Blohm: It's something where it will make the market move a little bit higher because of wheat being a substitute for corn lately and in that type of capacity it will keep the market firm, it'll keep a little bit of an uptrend but it's not enough to make it just rally because the global situation is still trumping at this time.
Pearson: So what is your advice to producers out there looking at uncertain yields and in this time of prices?
Blohm: I would say patience, your time is going to come because when harvest happens and the yields won't be there then I think you'll have your opportunities for the higher prices then. So I would just say be patient.
Pearson: Be patient, wait and see. Well let's look at corn a little bit. Now that is where we've seen the old crop really limit up on Monday. Talk to me a little bit what happened there. It was, we had planting happen over the weekend and yet we saw the market spike on Monday.
Blohm: Yeah, it's kind of funny because, you know, in April we had all been saying the crop isn't getting planted, it's not getting planted but the market won't care until May 1st. So we have the first week of May officially and then we come into a horrible weather cast Sunday night and into Monday morning and that is what pushed the market limit up. So then when the planting progress report came out at 5% planted well the market had already traded up so it didn't have too much higher that it could go and so now for this week we'll have another slower week of planting progress shown on Monday afternoon but the market is already expecting that. So what is going to be a major factor will be what the weather forecast is Monday morning. And if the weather forecast continues to be soggy and Iowa and Minnesota and parts of Indiana aren't getting planted that is going to move the market higher. But right now the December corn has some resistance at $5.70. It's got to get through there first and it's going to take another weather bump to make that happen. Now I would add if we see that price get through $5.70 the upside would be about $5.90 and that is the point to pull the trigger because right now the market is already thinking that we're going to have about 2.5 million less acres of corn that is going to get planted. So it is already pricing it in and the traders are already thinking that yield is going to be around 153 or 154. So the market knows that it's not going to be the best crop there. And the market for new crop will not have a reason to trade above $6.00 futures unless the yield starts to look like it is below 145 in which case the ending stocks would be below a billion bushels. But that we won't know until summer. So sell the rally that we're going to have over the next couple of weeks.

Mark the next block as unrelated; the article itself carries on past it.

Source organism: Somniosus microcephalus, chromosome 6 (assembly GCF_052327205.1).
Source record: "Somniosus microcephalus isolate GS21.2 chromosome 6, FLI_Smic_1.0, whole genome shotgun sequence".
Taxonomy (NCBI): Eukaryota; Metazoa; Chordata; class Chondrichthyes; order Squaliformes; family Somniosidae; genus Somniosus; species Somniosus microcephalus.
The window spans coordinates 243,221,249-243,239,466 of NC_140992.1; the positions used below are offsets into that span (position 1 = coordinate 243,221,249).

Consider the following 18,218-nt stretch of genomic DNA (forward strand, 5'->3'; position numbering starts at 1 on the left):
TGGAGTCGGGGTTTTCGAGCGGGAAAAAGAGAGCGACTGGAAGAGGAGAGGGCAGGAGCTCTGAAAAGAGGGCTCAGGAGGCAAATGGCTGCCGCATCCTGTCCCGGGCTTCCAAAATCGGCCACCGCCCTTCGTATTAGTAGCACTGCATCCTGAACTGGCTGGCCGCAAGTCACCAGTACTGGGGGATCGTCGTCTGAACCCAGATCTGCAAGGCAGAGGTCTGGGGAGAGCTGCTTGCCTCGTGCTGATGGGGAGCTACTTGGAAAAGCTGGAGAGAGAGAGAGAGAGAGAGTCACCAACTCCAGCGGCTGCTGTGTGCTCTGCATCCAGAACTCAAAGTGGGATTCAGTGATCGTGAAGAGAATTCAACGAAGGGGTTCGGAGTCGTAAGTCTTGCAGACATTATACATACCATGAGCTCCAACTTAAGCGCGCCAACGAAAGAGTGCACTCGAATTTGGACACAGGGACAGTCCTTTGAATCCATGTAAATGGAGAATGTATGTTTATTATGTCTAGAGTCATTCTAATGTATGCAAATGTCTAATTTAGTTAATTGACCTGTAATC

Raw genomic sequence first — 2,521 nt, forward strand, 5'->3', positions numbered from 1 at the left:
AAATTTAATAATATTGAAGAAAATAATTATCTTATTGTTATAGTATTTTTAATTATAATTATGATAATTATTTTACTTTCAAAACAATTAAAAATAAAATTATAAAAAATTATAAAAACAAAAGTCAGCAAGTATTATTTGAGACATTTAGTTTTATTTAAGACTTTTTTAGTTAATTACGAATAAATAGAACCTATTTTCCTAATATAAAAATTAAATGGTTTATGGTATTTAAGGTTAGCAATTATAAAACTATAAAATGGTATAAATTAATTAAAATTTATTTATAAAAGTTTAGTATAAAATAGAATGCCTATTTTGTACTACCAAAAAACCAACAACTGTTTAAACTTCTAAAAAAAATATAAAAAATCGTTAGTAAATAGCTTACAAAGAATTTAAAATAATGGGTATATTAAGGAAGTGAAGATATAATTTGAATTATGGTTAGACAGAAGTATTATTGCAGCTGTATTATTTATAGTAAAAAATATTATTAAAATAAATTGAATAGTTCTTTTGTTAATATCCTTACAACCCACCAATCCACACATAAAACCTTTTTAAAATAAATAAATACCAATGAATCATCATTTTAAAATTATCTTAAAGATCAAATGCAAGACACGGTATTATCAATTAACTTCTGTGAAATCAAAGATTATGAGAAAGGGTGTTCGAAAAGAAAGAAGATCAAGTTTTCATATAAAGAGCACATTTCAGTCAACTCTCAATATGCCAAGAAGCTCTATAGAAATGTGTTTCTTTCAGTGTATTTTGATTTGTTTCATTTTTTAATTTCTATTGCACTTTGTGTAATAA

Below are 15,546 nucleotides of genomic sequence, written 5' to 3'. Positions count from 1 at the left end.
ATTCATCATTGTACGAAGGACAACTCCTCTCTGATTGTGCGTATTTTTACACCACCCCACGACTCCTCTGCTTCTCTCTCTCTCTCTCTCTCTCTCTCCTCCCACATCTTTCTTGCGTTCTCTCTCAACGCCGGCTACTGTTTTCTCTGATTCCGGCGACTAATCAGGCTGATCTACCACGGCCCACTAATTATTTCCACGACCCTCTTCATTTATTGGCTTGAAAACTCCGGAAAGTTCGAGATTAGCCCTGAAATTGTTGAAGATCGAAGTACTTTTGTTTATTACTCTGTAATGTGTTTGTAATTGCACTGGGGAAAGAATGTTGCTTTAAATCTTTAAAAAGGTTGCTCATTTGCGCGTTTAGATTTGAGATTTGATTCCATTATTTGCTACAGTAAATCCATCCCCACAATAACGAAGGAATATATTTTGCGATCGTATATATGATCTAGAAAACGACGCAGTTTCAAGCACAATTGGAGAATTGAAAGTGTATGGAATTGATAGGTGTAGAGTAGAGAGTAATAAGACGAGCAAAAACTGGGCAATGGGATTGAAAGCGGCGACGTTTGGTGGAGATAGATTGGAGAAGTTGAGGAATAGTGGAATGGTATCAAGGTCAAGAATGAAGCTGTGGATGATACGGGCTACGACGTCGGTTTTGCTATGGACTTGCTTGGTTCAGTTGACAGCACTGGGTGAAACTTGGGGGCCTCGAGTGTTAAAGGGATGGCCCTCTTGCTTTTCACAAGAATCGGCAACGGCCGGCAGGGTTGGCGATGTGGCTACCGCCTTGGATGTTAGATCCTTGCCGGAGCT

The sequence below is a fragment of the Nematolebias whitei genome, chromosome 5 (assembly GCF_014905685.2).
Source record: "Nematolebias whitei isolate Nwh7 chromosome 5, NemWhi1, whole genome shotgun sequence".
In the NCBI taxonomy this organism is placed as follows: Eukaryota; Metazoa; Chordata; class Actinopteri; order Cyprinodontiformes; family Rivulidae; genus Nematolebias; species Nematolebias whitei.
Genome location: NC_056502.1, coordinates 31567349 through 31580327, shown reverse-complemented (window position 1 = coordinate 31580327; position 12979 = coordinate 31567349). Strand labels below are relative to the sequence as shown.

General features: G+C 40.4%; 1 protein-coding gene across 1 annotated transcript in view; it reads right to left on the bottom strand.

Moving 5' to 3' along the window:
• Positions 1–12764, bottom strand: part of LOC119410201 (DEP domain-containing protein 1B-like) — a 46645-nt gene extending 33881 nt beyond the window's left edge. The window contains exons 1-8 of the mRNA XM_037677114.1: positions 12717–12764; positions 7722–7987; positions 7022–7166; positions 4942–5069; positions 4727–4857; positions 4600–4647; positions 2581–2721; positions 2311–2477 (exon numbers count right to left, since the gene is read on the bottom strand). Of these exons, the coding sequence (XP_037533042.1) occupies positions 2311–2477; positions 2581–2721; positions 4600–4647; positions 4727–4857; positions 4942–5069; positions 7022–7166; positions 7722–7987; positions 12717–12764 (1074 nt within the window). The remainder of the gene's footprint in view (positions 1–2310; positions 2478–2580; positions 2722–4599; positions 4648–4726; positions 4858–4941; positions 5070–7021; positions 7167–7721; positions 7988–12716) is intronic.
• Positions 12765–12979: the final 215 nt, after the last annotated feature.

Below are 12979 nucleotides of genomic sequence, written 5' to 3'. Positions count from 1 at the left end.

Pearson: Sell the upside and then we'll wait and see if we get another weather scare. That's what it is going to take to push it higher. Now as we look to producers with old crop corn still in the bin what is your advice there? As planting gets delayed further are we going to see better opportunities to move old crop corn later in the summer or should we take advantage of any rallies here in the next week or so?